The JWST Exposure Time Calculator (ETC) uses a scene for the calculations. A scene may contain one or multiple sources; it is an idealized representation of the spatial distribution of a target and nearby sources with defined intrinsic spectral properties.
The JWST Exposure Time Calculator (ETC) uses a scene for performing its calculations, and a scene can include one or more sources. Scenes are idealized representations in two spatial dimensions (angular coordinates) with sources properties determining the brightness distribution and shapes. The scene sizes are roughly . The user can create many scenes and have a scene library with unique scene IDs or names. The scenes and sources defined in a workbook are persistent and can be reused in various calculations.
Creating a new scene
The default workbook that is created when a user creates a new workbook contains a default scene with one default source (a point source with flat continuum) on the Scenes and Sources page (Figure 1). The user can create a new scene by clicking on the NEW button in the "Select a Scene" pane. The new row in the scene list will show that there are no sources and that the scene has not yet been used in any calculations. When the scene is populated with sources, and then used in the ETC calculations, the information about sources and number of calculations in which the scene is used gets updated. An empty scene with no sources can be useful for examining the sky background by using it in a calculation and defining the sky background parameters under "backgrounds" in the Calculations page. To add sources to the new scene, there must be an existing list of one or more sources in the "select a source" pane.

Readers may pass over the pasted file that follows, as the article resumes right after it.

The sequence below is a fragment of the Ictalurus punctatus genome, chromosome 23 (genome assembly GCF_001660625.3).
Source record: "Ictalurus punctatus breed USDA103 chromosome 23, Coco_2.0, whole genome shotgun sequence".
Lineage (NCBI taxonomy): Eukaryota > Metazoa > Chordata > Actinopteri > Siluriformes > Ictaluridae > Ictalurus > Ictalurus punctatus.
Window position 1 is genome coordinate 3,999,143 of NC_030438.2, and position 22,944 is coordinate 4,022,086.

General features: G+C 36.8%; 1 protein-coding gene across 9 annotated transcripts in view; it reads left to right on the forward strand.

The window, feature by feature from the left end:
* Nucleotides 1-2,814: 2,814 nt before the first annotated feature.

The source to be added to a scene is first selected by clicking the row containing the source in the "Select a Source" pane. The scene into which the source has to be placed is selected by clicking the row in the "Select a Scene" pane. The selected rows are indicated by yellow highlighting. From the "Select a Scene" pane click on ADD SOURCE and the scene is populated with the currently selected source. The same procedure can be repeated by selecting the desired sources from the source list one at a time. At every step make sure that the correct source and scene are highlighted in yellow.
The "Offset" tab under source editor (see Figure 1) is directly linked to the scene. The offsets and orientation define the placement or location of the sources in the scene and their orientation. To change the offsets of a source in a scene, both the source and the scene for which the change is to be applied has to be highlighted in yellow. This is particularly important because the same source may be used in multiple scenes, and when the source is selected, all the scenes that contain the source will be highlighted in green. Clicking on a particular scene will activate the yellow highlighting to indicate this is now the active scene. On the Source Editor pane, edit the X- and Y-offsets and orientation and use the save button to apply the changes. The offsets are defined in arcsecs with respect to the center of the scene, and orientation in degrees.